Friday, October 14, 2011

The Battle of Hastings

The Battle of Hastings
     Today marks the 945th anniversary of the Battle of Hastings.
     1066 has already been a tumultuous year in England.  On January 5, Edward the Confessor died, leaving the English throne to Harold Gowinson.  William of Normandy, also known as William the Bastard, claimed that he had been designated as Edward’s successor and that Harold had once promised him that he, Harold, disclaimed any claim on the throne, leaving it instead to William.  In addition, Harold Hardrada asserted a claim to the English throne.
     Sometime in September, Harold Hardrada had landed his troops in the north of England.  After fast marching his troops north, the invading army of Harold Gowinson met the army of Harold Hardrada at the Battle of Stamford Bridge (September 25).  The invading army was defeated.  Learning of William’s invasion in the south, Harold had to turn his army around and fast march it south in order to respond to this new threat.  That forced march was some 240 miles each way.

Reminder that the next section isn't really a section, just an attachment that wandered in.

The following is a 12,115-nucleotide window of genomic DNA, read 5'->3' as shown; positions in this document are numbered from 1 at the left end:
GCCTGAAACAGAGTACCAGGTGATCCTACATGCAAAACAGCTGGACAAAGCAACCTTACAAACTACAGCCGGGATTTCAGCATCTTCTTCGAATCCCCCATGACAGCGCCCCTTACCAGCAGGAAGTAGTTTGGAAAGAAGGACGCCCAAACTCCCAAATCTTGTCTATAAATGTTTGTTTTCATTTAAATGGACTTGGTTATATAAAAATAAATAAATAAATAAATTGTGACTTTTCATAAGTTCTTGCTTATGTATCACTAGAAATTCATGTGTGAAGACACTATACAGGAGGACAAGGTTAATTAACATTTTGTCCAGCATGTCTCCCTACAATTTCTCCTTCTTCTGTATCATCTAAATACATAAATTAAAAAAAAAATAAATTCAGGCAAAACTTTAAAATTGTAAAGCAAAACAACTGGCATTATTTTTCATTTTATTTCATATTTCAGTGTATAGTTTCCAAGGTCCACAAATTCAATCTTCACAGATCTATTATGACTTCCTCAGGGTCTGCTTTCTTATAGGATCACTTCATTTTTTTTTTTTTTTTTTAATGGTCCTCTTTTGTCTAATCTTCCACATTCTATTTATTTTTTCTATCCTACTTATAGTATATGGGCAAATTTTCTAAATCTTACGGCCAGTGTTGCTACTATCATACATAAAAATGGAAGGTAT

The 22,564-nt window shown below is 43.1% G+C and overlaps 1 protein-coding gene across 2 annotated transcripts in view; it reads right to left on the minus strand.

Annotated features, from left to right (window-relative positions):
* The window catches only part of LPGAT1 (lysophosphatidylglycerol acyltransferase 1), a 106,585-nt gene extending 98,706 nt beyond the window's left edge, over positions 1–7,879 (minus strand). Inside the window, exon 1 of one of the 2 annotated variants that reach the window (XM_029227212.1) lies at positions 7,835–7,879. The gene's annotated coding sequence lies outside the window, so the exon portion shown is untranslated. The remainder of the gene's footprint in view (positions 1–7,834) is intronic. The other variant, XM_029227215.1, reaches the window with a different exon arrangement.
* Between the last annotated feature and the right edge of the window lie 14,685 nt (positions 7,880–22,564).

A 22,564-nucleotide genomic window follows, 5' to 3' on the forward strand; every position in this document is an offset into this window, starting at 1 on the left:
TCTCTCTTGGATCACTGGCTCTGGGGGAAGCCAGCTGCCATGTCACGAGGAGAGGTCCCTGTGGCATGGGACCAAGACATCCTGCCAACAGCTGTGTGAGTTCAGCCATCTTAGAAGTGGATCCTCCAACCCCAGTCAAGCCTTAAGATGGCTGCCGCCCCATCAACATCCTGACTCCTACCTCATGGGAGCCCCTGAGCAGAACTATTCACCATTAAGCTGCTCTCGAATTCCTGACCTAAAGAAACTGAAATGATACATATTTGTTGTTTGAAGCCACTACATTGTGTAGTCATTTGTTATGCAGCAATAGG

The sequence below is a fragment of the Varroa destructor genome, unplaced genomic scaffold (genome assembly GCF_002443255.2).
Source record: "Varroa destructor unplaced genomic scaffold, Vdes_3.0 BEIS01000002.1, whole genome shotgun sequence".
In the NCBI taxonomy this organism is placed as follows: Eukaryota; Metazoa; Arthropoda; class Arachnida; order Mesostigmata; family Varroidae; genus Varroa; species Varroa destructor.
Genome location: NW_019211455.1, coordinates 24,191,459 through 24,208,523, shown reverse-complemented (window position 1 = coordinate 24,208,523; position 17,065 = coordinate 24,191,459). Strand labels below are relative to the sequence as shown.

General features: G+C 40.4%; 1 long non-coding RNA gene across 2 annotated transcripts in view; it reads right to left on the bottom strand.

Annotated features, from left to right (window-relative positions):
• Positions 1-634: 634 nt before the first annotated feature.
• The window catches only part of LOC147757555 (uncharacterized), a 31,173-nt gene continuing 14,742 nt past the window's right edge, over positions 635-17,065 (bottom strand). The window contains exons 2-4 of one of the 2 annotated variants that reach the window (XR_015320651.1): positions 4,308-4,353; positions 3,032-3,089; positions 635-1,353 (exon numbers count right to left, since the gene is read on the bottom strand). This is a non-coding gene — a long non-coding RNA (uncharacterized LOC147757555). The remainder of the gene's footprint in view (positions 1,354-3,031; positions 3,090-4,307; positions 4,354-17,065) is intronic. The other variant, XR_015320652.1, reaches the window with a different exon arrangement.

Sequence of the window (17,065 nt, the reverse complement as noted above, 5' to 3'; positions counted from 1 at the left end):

The Battle of Hastings was largely a stalemate with the trend in favor of the English defenders when, perhaps apocryphally, Harold was struck in the eye with an arrow.  Regardless, it is clear that Harold fell, that the battle went to William, and that by Christmas William was accepting the homage of various English nobles.
     The famous arrow in the eye may be a later invention.  It is not mentioned in the earliest accounts of the battle.  In addition, in medieval iconography, an arrow in the eye is the punishment afforded a perjurer.  Having gone against his oath to leave the throne to William, some might have felt it poetic justice, even if not based in reality.

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